Trump Seeks Massive 9% Military Spending Hike

Republican Hawks Slam Trump Plan as Insufficient

As was expected from reports yesterday, President Trump today unveiled some new details on his budget priorities, seeking a 9% increase, or about $54 billion, in increased military spending for next year, with a series of plans to reduce domestic spending to try to cover the different.

Exactly where all the cuts are coming from is unclear, but the State Department and the EPA are both said to also be marked for substantial cuts in the range of tens of billions of dollars, and President Trump is determined to keep his campaign promise not to touch Social Security, other domestic programs are all facing potential cuts.

Since the election, President Trump has been talking up some very expensive military plans, including increases in the number of troops, ships, and warplanes the US has available, and has talked up more nuclear weapons recently, arguing the US needs to be unrivaled.

Trump is further arguing that the US needs an increased budget in general to “win wars again,” lamenting that when he was younger people used to say the US “never lost a war.” A 9% increase is a big one, given how big the US military’s budget already is, and that the growth is in the range of the whole annual military budget of a country like France or Britain.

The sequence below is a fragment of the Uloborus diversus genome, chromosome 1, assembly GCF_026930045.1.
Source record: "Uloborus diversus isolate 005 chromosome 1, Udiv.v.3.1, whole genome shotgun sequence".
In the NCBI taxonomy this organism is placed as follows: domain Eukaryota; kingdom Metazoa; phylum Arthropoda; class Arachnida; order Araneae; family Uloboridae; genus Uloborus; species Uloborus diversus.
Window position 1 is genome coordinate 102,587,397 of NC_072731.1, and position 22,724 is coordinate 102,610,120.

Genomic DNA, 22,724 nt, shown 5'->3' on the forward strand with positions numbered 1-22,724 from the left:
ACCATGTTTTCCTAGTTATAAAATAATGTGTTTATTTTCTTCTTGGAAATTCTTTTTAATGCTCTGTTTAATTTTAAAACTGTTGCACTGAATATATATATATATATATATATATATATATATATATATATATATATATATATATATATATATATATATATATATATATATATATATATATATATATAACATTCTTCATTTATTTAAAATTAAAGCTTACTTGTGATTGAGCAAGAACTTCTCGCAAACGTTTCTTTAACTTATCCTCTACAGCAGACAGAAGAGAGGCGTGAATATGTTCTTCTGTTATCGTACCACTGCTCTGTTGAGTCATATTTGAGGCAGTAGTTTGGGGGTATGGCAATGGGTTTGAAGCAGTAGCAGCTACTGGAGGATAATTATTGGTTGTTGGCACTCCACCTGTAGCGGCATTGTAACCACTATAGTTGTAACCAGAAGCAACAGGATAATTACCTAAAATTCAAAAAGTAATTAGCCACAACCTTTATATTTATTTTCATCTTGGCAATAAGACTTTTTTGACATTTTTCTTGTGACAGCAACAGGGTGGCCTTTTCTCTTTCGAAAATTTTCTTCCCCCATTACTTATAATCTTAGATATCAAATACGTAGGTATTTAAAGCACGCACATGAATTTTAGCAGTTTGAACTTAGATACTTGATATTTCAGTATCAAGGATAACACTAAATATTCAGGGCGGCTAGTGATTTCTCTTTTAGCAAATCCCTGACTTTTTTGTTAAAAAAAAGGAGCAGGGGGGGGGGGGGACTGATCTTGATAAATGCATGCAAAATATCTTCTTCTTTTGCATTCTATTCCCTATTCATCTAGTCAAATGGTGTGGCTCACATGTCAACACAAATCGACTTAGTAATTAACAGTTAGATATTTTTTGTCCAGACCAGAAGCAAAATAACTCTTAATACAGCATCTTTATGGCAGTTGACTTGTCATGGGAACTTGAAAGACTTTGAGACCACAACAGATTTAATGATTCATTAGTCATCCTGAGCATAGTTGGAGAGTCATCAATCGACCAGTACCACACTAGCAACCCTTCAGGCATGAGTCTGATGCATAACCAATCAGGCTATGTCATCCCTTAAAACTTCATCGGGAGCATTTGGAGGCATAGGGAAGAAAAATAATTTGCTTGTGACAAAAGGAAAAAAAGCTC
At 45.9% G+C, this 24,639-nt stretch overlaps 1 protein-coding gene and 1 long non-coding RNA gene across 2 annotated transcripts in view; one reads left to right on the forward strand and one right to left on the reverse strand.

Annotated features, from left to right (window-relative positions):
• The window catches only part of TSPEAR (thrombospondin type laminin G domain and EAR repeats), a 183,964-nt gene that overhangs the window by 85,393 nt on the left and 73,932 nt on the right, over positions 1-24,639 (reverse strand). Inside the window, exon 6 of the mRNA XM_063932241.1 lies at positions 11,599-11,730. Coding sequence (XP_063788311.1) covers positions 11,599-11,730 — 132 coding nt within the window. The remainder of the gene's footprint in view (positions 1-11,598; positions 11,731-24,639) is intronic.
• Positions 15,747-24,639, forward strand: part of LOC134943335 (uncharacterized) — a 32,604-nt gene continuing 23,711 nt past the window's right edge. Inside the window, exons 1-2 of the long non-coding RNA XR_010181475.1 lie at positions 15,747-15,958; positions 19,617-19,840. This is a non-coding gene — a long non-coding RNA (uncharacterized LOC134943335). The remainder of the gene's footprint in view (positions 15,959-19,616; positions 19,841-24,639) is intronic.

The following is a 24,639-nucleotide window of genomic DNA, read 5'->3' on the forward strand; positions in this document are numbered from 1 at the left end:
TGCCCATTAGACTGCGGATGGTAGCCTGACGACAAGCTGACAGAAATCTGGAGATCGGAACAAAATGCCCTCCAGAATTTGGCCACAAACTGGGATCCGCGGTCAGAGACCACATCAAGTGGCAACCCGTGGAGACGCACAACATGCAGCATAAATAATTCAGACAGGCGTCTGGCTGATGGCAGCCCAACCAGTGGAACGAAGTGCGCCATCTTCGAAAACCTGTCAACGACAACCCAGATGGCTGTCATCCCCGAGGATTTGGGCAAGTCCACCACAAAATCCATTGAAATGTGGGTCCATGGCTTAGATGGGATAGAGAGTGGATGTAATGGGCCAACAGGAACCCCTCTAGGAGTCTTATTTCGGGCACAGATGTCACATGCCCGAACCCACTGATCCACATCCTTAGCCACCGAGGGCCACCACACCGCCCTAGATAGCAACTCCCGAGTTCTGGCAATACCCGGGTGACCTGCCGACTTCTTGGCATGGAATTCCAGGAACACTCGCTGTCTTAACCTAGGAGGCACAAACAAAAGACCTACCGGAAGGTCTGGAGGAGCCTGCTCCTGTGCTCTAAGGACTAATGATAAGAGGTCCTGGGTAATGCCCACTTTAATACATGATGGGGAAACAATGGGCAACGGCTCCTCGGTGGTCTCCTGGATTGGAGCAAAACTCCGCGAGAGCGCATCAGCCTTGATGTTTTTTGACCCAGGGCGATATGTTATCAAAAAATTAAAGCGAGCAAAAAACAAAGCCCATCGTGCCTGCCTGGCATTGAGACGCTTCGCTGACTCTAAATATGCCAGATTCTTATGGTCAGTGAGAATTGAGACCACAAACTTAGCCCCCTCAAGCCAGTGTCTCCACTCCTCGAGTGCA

But the one certainty in any budget proposed by any president with any level of military spending increase is that the hawks in Congress won’t think it’s enough, and that’s true today as well, with Sen. John McCain (R – AZ) and others attacking the plan as nowhere near enough of an increase to military spending.

McCain went so far as to predict that a budget with “only” a 9 percent increase might not have enough support to get through the Senate at all. This may be a huge concern, with a number of top Democrats already voicing concerns about the cuts elsewhere expected to pay for the increase.

Author: Jason Ditz

Jason Ditz is Senior Editor for He has 20 years of experience in foreign policy research and his work has appeared in The American Conservative, Responsible Statecraft, Forbes, Toronto Star, Minneapolis Star-Tribune, Providence Journal, Washington Times, and the Detroit Free Press.